Our research findings wouldn’t have been possible without Watson and Crick’s important scientific breakthrough. We have been able to use the information to study normal cell systems, abnormal cell systems, cancer systems and more. Thankfully, we have come a long way since the “dark ages,” but there is still a long way to go with many of the cancer systems including some of the rare cancer types.

5. What are your major interests outside the lab?
I am also a paediatric neurosurgeon at SickKids and I really enjoy doing microneurosurgery. I still perform quite a lot of surgery on children who have brain tumours, as well as epilepsy surgery. I find this job very stimulating, particularly because I get to be involved first hand with the children and families that come to SickKids for care. It never ceases to amaze me how strong our young patients are, and how they come through challenges and treatments so well. I also run the Department of Surgery at the University of Toronto and I just became the editor-in-chief at the Journal of Neurosurgery, which is the largest journal for neurosurgery in the world.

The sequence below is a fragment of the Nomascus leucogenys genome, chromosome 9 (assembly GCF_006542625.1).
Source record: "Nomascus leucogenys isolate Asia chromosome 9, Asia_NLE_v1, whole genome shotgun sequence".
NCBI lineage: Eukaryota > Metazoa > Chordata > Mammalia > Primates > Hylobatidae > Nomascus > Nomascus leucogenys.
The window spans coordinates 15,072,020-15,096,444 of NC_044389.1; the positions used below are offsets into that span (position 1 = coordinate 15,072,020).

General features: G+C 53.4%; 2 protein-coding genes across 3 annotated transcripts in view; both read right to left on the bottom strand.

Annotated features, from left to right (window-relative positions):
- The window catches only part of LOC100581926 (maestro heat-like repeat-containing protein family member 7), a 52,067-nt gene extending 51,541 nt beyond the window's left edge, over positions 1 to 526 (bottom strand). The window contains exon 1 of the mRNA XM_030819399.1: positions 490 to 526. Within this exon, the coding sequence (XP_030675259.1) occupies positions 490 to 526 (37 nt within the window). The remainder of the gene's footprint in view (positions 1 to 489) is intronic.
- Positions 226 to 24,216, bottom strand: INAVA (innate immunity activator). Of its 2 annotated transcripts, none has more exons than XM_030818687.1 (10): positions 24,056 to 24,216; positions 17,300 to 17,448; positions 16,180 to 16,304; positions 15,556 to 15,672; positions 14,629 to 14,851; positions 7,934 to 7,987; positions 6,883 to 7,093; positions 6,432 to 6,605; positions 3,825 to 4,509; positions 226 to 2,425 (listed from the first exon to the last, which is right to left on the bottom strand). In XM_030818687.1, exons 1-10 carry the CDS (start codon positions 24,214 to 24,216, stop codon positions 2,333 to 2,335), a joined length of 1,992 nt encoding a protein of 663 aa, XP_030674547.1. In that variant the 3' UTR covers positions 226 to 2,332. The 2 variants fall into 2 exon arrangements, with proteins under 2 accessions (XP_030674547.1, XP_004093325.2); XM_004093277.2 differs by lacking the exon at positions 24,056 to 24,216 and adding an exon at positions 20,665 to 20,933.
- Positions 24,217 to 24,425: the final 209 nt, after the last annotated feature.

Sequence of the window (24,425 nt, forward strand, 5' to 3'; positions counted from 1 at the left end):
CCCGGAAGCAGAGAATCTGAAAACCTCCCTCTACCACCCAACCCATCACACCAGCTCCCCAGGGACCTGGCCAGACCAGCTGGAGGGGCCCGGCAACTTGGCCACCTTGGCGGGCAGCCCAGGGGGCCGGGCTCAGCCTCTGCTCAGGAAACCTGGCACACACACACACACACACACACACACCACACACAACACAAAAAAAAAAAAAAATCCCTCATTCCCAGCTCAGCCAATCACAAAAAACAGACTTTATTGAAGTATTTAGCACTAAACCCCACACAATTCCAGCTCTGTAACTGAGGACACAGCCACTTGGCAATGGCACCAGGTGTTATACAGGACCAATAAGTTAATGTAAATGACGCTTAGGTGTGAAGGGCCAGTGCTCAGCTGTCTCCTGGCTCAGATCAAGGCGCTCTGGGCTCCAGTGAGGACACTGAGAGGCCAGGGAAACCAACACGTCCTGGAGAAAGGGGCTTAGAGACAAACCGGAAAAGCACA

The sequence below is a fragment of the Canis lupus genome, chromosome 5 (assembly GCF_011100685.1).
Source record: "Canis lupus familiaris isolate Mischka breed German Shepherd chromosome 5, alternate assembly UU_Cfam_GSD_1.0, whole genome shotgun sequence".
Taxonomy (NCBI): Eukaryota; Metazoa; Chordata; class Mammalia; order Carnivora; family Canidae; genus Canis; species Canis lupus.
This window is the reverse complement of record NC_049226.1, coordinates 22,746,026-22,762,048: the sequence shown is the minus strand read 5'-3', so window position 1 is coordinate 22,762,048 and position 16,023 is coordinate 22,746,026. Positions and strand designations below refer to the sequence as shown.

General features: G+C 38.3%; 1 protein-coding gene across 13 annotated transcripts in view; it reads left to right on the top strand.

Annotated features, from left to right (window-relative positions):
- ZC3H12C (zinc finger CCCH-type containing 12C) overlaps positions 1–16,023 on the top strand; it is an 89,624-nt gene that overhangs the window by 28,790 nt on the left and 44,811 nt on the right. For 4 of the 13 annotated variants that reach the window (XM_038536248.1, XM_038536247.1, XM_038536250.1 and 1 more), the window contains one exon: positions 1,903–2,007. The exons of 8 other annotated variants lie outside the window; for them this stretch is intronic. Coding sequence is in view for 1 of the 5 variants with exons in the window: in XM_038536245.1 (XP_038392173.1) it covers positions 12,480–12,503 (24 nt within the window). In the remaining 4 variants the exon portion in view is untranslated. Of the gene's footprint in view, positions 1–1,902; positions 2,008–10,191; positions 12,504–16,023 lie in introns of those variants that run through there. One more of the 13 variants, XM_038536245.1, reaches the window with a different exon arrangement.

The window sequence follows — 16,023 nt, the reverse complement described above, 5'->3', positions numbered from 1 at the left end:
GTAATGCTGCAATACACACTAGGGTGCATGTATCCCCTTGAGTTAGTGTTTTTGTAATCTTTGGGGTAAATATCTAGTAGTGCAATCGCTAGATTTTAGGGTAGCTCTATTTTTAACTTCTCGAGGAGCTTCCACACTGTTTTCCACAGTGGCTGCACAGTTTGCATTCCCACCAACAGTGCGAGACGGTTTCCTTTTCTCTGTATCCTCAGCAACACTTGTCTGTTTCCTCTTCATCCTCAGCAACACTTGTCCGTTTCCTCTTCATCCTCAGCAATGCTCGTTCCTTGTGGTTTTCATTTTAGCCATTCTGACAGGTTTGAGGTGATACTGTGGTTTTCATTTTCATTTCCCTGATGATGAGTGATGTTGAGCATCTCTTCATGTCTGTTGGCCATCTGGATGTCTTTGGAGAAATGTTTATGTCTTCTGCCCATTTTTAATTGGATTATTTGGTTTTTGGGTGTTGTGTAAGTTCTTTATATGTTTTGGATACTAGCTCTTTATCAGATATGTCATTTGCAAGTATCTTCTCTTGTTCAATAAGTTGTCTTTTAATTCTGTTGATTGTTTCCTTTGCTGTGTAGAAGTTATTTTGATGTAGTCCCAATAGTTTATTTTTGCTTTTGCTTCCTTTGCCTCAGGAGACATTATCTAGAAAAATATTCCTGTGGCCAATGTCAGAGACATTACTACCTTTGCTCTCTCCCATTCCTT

On the more personal side I love to spend time with my family. I’ve been married for 34 years and I have three children. They are all grown up now, but we still like to take family trips abroad together. We recently came back from a trip to Iceland, which was fantastic! My children are talented artists and I admire their work. I must say that they inherited their artistic talents from my wife; she is a graduate in the Arts with a degree in linguistics, and she also worked in the film industry producing and editing films. My kids were profoundly influenced by her and pursued their passion for the Arts. Two of my kids are very interested in film; one of my daughters recently graduated from the Tisch School of Film at New York University. My son graduated from McGill University where he studied music. He is a very fine jazz pianist and composer. Now he’s working in the film industry in Los Angeles. My daughter is a ballerina. She danced at Canada’s National Ballet School, in Toronto and also danced in England for a couple years. She is back in Toronto now, and has decided to attend the University of British Columbia.